Is the Recession Over?

A few days ago there was another report of slight improvement in employment, for three months it has decreased from 8.9% to 8.3% lowest in about 3 years. This is a short-term calculation, and doesn’t take into consideration all of those not working or those working part-time and desire full-time employment.  5% is normal, anything north of 10% is really bad, the great recession saw 25% unemployment.  My sense talking to a lot of people, that the job market is slowly recovering which is great.  Sadly black, especially inner-city youth the number is much higher. For some alternative unemployment statistics go to http://www.shadowstats.com/alternate_data/unemployment-charts, which may illustrate the real much higher unemployment picture, which also shows improvement.

Are we still in a recession?  Recessions by definition are a business cycle retraction of two down consecutive quarters of GDP, or a 12 month 1.5 rise in unemployment. So technically the country is not in an official recession. There have been other positive indicators from industry that our economy is improving, so I have reason to be a guarded optimist.

From a personal finance perspective, many households are in a recession, because it will take more than a few good economic quarters for many to recover to pre-recession finances. Household finances recover when savings are replenished, debt is reduced, salaries increase- all allowing for more disposable income, which fuels consumerism and thus the economy.

Some people have the expectation in the back of their minds that they hope for the good old days of the mid 1980’s of nearly 10% GDP, or the later years of the 1990’s that had several peaks above 5%: Sourcehttp://www.tradingeconomics.com/united-states/gdp-growth.  It would take quite a bit of economic change for us to enjoy a high GDP, when you consider; economic growth is very slow, debt is massive individually and many countries, and entitlements are a huge problem in many industrialized nations. This all weighs things down, such as hiring, and wage increases making personal household finance’s recovery long-term.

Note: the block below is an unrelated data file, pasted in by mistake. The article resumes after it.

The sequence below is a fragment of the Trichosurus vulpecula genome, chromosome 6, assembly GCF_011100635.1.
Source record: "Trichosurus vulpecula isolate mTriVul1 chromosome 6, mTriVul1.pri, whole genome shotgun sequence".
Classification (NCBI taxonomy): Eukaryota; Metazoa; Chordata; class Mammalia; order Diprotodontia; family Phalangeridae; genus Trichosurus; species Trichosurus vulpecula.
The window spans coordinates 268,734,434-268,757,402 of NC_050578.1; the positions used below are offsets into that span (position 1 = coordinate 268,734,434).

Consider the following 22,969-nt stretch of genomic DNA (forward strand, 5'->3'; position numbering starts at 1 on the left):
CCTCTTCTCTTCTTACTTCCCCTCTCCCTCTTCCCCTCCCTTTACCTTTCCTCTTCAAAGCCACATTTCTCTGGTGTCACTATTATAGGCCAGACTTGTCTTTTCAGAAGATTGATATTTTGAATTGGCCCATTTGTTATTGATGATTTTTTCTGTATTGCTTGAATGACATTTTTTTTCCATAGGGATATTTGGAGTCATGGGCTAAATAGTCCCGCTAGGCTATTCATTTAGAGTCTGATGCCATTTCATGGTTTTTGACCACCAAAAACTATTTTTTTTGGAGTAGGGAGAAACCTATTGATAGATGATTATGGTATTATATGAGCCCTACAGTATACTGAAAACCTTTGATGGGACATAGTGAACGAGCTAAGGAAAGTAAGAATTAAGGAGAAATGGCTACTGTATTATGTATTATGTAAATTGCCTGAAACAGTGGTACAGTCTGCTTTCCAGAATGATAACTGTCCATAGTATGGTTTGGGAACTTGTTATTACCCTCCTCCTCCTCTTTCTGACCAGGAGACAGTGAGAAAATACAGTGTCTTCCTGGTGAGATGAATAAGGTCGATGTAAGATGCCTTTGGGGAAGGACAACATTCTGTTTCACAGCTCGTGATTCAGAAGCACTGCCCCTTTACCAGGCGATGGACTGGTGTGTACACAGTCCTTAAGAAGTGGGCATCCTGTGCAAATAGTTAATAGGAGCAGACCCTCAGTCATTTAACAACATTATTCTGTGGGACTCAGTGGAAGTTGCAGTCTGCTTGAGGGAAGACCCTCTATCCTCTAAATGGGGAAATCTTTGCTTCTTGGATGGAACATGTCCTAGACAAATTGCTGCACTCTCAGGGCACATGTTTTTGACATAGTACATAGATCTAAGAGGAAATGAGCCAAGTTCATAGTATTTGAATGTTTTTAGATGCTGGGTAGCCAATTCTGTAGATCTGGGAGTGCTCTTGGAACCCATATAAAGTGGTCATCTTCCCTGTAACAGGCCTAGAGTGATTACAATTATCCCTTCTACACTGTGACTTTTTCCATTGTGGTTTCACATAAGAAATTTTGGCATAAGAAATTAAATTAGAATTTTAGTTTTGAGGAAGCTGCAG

The current value of some foreign currencies increasing, has been good for the US economy, such as Honda’s plans to move more manufacturing here. The other day I saw an article about a company headquartered in India opening a call center in Texas. Other economic things to be positive about are low-interest rates, personal debt decreasing and savings increasing.

I don’t expect any boom times again for the foreseeable short to intermediate term, for Americans to ride a wave to financial recovery. We are not unmoving ship at sea in the doldrums, there are winds in the sails, and some economic storms ahead.  Households would be wise to extract whatever wind that hits their sails, and stick to wise foundational personal finance habits: saving, living below means (spend less than make), giving, re-paying all debt and acquire no new debt, beware of schemes to get rich, and some start micro-businesses. In fact these are good habits to exhibit in all economic environments, we just are being forced to now. These are character, wisdom, learning and faith building times.

Christians should have peace no matter how bad things get, and level heads if the economy booms. God is in control, and he is the source of our daily bread, no matter what the headlines of the daily paper read.

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